“… beneficiaries’ empowerment extends beyond project design interventions. It is imperative that empowerment interventions are chosen and driven by the beneficiaries themselves, creating a sense of ownership.” - Rhoda Dia, RFS Nigeria Project Lead
Beekeeping in particular has caused a stir in the RFS Nigeria project site due to its incredible success. Rhoda Dia shared an image of farmer Janet Shiga, who undertook the activity and is now able to pay her children’s school fees.
When asked about sustainability of this activity during the question-and-answer portion of the event, Rhoda Dia asserted that the reinvestment rate is extremely high due to the undeniable benefits seen in the community and beyond. She stated that the project connected the community with markets that have such a high demand for the producers’ honey that they are not able to meet it!
Similarly in Senegal, targeting women and youth is an integral part of ensuring sustainability of the project results.
Amath Pathe Sene, Lead of Environment and Climate for West and Central Africa at IFAD, stated that about 70% of the population of Senegal is around 19 years old, stressing the importance of access to knowledge for this generation who will become major players in the agricultural sector.
In RFS Senegal project sites, improving agricultural production is not seen as the only key to improving food security. Amath Pathe Sene discussed the relationship between alternative livelihood activities and project uptake, pointing towards the relationship that Senegalese project beneficiaries have with the mangrove forests that border their project sites.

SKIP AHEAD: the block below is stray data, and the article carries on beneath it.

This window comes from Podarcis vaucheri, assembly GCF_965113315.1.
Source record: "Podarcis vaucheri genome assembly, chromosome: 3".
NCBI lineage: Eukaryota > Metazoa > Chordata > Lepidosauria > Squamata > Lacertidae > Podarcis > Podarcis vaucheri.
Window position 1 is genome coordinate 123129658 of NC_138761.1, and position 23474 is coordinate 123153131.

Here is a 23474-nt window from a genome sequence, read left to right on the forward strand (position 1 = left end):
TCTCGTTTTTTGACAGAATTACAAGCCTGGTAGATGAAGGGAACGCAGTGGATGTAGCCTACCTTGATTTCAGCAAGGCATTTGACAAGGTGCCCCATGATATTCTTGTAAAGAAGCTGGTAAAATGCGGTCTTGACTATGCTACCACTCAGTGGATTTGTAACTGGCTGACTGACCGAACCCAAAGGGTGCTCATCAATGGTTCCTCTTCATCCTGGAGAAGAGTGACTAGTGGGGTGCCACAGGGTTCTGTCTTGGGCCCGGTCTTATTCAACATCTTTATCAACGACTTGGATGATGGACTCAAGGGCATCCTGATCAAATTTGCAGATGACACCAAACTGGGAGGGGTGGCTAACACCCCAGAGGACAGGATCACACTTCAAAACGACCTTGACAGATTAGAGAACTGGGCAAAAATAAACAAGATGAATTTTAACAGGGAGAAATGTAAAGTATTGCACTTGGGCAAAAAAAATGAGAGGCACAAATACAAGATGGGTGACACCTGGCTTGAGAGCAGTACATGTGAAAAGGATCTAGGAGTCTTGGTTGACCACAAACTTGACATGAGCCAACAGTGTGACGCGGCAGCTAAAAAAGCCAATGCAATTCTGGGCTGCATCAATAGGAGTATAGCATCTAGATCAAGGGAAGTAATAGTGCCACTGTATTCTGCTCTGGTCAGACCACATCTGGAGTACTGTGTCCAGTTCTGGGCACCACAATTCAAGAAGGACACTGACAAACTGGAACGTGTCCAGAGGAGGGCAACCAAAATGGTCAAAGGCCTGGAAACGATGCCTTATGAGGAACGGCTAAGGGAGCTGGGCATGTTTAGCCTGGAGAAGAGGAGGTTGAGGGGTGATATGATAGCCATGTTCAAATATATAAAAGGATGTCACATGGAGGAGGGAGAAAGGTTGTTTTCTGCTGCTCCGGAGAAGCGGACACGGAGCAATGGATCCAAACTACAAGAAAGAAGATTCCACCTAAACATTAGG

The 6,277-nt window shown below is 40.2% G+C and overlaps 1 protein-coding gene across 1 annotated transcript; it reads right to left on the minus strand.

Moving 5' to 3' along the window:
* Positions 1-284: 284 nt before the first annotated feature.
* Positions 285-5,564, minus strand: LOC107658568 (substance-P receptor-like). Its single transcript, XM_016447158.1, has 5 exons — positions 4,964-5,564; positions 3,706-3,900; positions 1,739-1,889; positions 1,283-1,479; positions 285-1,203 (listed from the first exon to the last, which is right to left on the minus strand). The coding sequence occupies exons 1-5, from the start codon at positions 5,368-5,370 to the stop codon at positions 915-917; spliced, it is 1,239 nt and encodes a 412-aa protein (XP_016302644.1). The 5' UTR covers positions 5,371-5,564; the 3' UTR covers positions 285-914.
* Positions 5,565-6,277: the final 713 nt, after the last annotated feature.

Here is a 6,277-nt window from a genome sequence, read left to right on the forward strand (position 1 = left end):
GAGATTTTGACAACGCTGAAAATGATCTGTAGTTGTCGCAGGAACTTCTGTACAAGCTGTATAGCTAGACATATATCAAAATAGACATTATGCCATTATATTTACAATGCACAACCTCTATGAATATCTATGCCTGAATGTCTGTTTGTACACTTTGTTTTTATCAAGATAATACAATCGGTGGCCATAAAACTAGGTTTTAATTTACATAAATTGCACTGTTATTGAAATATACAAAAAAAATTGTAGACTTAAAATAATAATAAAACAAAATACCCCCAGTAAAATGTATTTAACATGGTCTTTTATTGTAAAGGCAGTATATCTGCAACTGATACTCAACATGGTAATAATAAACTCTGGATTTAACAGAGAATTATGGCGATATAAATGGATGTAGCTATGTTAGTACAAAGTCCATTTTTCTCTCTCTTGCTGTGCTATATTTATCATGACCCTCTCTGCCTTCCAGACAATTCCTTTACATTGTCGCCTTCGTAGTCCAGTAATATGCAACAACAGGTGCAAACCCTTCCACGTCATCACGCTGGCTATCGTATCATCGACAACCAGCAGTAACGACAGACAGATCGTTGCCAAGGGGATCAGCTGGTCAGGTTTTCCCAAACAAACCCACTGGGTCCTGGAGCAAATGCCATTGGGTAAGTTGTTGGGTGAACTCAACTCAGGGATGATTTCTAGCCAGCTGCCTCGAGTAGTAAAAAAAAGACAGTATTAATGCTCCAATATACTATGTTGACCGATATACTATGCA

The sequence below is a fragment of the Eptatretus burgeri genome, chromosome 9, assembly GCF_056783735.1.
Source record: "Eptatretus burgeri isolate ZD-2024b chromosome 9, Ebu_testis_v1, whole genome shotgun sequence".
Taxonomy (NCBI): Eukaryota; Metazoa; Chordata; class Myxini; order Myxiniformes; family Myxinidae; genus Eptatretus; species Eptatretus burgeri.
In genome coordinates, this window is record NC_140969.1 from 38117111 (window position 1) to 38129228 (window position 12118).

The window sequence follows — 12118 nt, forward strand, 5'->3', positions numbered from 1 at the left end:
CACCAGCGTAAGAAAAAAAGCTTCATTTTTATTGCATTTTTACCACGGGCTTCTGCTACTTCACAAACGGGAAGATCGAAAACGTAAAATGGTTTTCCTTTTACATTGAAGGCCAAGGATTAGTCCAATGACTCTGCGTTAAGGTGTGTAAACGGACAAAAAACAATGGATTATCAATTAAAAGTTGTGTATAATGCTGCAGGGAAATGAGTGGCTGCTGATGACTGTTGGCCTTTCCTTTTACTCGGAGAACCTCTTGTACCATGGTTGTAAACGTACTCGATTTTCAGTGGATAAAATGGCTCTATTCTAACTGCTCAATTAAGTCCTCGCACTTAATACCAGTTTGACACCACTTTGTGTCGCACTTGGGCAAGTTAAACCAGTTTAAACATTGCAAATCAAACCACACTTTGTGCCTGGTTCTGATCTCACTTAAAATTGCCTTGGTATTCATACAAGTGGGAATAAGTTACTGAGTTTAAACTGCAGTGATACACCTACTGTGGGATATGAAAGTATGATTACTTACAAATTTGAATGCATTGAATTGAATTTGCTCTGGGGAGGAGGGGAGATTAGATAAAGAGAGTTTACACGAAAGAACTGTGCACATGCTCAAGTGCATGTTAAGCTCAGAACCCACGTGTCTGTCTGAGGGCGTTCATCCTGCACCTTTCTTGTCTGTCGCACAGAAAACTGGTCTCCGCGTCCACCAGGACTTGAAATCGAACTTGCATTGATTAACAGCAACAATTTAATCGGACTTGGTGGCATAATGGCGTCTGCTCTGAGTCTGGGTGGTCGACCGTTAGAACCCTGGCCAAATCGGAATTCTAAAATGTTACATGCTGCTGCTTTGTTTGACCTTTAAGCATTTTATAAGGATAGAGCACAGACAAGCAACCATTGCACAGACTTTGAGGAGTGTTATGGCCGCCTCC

Mangroves host fragile ecosystems that are extremely vulnerable to the effects of climate change. Their deterioration affects surrounding communities that have traditionally harvested food like fish and oysters. While people are spending more time looking for alternative food sources, they have less time for project participation, so RFS Senegal has integrated this into their project as well, ensuring the sustainability of this traditional food source.
“We can work with local governments and maintain the momentum of the work and ensure sustainability of the implementation of the work … We have to ensure that everything is done naturally by primary actors who are at the local level, this includes the youth, the local communities, and women.” - Amath Pathe Sene, Lead of Environment and Climate for West and Central Africa at IFAD
knowledge management and sustainability of project results was a key theme to
the questions posed in the question-and-answer session, and in the later panel
With all the lessons learned from challenges and successes faced by the programme, continuity of learning and accessible knowledge products are critical tools for informing the foci of the RFS programme as it enters its final stages, and for other food security actors working in different regions or at different scales.
The RFS programme is committed to integrated knowledge management and hosts several platforms for sharing such as the SmartME database and the online Knowledge Centre, but as Jonky Tenou told the audience on May 14th, we are always striving towards more ways to advance our approach.
To conclude the session, CIFOR-ICRAF Chief Scientist Fergus Sinclair summarized integrating knowledge management towards action with the following focus points: